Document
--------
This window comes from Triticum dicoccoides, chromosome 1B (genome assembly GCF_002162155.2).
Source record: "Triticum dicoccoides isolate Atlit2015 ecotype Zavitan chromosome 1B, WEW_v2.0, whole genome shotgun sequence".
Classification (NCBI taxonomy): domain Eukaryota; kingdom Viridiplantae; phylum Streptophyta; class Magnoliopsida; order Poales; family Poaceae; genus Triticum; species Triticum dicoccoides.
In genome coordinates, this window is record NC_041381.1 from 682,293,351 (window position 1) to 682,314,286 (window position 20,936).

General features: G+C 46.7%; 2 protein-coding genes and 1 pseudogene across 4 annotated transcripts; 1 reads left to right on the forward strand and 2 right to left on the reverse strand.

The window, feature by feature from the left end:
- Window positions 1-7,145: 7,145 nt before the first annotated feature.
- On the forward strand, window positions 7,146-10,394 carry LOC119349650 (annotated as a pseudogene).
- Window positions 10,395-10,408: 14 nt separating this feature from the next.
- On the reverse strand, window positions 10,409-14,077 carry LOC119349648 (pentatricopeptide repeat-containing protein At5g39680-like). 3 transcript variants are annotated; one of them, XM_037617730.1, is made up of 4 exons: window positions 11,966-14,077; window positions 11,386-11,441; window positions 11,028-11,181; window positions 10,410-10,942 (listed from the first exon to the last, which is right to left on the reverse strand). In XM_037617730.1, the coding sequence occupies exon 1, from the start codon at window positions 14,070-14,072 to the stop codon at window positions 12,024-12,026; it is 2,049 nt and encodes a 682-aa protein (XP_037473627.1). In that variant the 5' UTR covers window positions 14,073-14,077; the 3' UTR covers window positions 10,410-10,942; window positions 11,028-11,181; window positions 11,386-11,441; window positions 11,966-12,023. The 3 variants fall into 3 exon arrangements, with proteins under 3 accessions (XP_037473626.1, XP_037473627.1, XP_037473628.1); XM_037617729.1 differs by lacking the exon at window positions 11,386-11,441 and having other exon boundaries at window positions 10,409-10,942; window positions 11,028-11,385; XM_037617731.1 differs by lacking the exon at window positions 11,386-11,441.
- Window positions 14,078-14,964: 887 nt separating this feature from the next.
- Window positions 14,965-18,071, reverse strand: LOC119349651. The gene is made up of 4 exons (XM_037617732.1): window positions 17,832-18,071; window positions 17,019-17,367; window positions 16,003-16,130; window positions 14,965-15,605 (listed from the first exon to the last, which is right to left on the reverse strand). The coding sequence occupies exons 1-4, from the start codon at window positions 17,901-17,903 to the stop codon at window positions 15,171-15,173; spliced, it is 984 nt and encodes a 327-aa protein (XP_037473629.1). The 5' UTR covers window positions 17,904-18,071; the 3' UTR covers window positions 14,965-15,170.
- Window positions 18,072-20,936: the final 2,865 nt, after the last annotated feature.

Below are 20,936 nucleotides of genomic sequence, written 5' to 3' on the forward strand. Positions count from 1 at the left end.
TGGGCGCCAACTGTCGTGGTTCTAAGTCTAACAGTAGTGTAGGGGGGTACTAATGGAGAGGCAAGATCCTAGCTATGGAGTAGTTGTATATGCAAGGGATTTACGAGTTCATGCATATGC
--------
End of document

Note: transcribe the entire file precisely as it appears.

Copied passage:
This window comes from Triticum dicoccoides, chromosome 1B (genome assembly GCF_002162155.2).
Source record: "Triticum dicoccoides isolate Atlit2015 ecotype Zavitan chromosome 1B, WEW_v2.0, whole genome shotgun sequence".
Classification (NCBI taxonomy): domain Eukaryota; kingdom Viridiplantae; phylum Streptophyta; class Magnoliopsida; order Poales; family Poaceae; genus Triticum; species Triticum dicoccoides.
In genome coordinates, this window is record NC_041381.1 from 682,293,351 (window position 1) to 682,314,286 (window position 20,936).

General features: G+C 46.7%; 2 protein-coding genes and 1 pseudogene across 4 annotated transcripts; 1 reads left to right on the forward strand and 2 right to left on the reverse strand.

The window, feature by feature from the left end:
- Window positions 1-7,145: 7,145 nt before the first annotated feature.
- On the forward strand, window positions 7,146-10,394 carry LOC119349650 (annotated as a pseudogene).
- Window positions 10,395-10,408: 14 nt separating this feature from the next.
- On the reverse strand, window positions 10,409-14,077 carry LOC119349648 (pentatricopeptide repeat-containing protein At5g39680-like). 3 transcript variants are annotated; one of them, XM_037617730.1, is made up of 4 exons: window positions 11,966-14,077; window positions 11,386-11,441; window positions 11,028-11,181; window positions 10,410-10,942 (listed from the first exon to the last, which is right to left on the reverse strand). In XM_037617730.1, the coding sequence occupies exon 1, from the start codon at window positions 14,070-14,072 to the stop codon at window positions 12,024-12,026; it is 2,049 nt and encodes a 682-aa protein (XP_037473627.1). In that variant the 5' UTR covers window positions 14,073-14,077; the 3' UTR covers window positions 10,410-10,942; window positions 11,028-11,181; window positions 11,386-11,441; window positions 11,966-12,023. The 3 variants fall into 3 exon arrangements, with proteins under 3 accessions (XP_037473626.1, XP_037473627.1, XP_037473628.1); XM_037617729.1 differs by lacking the exon at window positions 11,386-11,441 and having other exon boundaries at window positions 10,409-10,942; window positions 11,028-11,385; XM_037617731.1 differs by lacking the exon at window positions 11,386-11,441.
- Window positions 14,078-14,964: 887 nt separating this feature from the next.
- Window positions 14,965-18,071, reverse strand: LOC119349651. The gene is made up of 4 exons (XM_037617732.1): window positions 17,832-18,071; window positions 17,019-17,367; window positions 16,003-16,130; window positions 14,965-15,605 (listed from the first exon to the last, which is right to left on the reverse strand). The coding sequence occupies exons 1-4, from the start codon at window positions 17,901-17,903 to the stop codon at window positions 15,171-15,173; spliced, it is 984 nt and encodes a 327-aa protein (XP_037473629.1). The 5' UTR covers window positions 17,904-18,071; the 3' UTR covers window positions 14,965-15,170.
- Window positions 18,072-20,936: the final 2,865 nt, after the last annotated feature.

Below are 20,936 nucleotides of genomic sequence, written 5' to 3' on the forward strand. Positions count from 1 at the left end.
TGGGCGCCAACTGTCGTGGTTCTAAGTCTAACAGTAGTGTAGGGGGGTACTAATGGAGAGGCAAGATCCTAGCTATGGAGTAGTTGTATATGCAAGGGATTTACGAGTTCATGCATATGC